Whats the difference between system restore, reset and refresh in win 8?(14 posts)
Use an IMAGE program that makes and image of your drives and use that to restore. You can determine the time frame between imaging and what to even image with most programs, and also the number of images to keep, thus allowing you to go back 'x' images if need be. All programs seem to differ somewhat in performance, ease of use, cost, and features.
Some are Macrium Reflect, Norton's Symantec System Recovery 2013, True Image, Easus backup, Paragon Backup, and others... some have both a FREE and FEE version, some are automatic and some are manual.
You should read this too --> https://www.pcworld.com/article/170688/7_backup_strategies.html
Windows 'capabilities' for 'recovery' are not as good and a complete image recovery. With most of those from Windows you'll either possibly lose SOME data or everything and be starting in the worst case from scratch again having to re-install a lot of programs and suffer personal data loss.
Almost ALL Image programs run in the background and if you have a fairly modern computer with sufficient RAM that it doesn't start swapping you NEVER know it is running. You do need a drive that you can store the images on, and it the size of the freespace on that drive will determine the number of images (backup dates) you can save. Only caveat, if you do do 'live' backups, that is you are running the computer as it is backing up, there is a 'slim' chance you might change a file after it was saved away. Solution is to do an off-line backup (that is use the CD for the product to do the backup) or not use the computer during the backup.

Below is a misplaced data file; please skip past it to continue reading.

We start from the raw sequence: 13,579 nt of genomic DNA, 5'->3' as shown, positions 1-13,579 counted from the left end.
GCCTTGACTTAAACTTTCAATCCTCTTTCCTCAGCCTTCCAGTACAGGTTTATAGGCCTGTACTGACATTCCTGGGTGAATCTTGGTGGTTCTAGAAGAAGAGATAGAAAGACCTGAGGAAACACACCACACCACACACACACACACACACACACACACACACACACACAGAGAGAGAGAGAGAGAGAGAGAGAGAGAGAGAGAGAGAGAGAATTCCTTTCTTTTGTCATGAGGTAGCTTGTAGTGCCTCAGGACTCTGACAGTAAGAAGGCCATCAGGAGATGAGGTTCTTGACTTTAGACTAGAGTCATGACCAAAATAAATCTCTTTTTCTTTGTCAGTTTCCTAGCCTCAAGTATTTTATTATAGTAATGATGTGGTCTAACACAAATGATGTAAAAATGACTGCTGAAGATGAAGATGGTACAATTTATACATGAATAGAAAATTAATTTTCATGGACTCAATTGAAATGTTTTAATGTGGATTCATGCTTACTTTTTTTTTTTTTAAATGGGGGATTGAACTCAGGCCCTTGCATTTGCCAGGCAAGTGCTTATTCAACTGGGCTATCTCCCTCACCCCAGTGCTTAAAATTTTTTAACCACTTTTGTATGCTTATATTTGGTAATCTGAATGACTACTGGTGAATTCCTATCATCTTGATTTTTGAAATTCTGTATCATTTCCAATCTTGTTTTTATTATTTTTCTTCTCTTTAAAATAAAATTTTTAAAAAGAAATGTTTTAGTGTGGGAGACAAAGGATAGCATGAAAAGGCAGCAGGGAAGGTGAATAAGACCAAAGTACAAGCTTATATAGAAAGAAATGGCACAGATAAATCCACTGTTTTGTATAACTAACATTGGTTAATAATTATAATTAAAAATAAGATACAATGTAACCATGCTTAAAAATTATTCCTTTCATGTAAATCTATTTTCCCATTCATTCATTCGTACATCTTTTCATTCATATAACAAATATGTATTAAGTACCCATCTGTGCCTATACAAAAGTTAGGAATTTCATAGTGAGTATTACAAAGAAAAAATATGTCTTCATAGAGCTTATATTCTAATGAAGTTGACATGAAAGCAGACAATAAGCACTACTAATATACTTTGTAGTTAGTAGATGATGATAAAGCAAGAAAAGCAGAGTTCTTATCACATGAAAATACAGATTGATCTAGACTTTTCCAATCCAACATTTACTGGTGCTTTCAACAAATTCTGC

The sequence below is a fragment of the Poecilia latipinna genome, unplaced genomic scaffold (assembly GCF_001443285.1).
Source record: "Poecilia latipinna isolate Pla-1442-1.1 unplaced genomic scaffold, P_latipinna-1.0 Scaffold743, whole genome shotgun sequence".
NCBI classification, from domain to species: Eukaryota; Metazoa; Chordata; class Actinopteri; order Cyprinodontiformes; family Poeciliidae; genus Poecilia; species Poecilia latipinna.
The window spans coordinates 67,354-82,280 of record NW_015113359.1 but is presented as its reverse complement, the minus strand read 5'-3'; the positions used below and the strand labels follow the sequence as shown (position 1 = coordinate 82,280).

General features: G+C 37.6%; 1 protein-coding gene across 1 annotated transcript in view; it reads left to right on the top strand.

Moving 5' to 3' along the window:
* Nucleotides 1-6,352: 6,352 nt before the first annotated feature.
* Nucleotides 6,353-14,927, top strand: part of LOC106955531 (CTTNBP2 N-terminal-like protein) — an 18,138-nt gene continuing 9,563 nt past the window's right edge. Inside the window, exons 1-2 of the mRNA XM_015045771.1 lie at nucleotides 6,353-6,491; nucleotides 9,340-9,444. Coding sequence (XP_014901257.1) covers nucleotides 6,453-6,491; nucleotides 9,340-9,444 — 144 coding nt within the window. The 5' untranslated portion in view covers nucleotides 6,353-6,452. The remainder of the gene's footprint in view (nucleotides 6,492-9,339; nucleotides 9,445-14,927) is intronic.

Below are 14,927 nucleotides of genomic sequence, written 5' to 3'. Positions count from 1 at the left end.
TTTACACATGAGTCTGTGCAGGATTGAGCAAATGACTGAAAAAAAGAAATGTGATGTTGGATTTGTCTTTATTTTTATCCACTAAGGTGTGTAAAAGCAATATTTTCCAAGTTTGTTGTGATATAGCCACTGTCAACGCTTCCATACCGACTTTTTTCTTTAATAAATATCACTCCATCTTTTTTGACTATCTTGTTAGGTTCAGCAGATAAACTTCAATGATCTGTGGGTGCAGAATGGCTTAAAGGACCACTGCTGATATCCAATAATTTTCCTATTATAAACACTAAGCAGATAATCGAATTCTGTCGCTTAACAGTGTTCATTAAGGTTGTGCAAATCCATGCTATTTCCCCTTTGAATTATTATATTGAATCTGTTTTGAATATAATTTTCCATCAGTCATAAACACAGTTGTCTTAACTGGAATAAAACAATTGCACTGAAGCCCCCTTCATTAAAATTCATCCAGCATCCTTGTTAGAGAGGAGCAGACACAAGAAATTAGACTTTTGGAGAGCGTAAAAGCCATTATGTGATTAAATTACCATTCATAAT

Beats ANY built-in Windows solution. Can disable System Restore too and recover its space.
Irv, with today's large HDD's keeping the system restore active isn't that big a deal. But as you say it will save some space. Suggest a small utility for scheduled backups between images if you use the same apps on a regular basis.
Programs like Symantec's System Recovery also include that function as well Germ. You can handle images differently from files and folders on different schedules. I think Paragon, Acronis, and others also have the same capability. Why get 2 programs?
I guess for "safety's sake" a program that will do backups to the 'cloud' or a network are best. However these are usually slower and can tie up a slow internet connection. Carbonite is one that many use, but if you have Internet limits that can be a problem.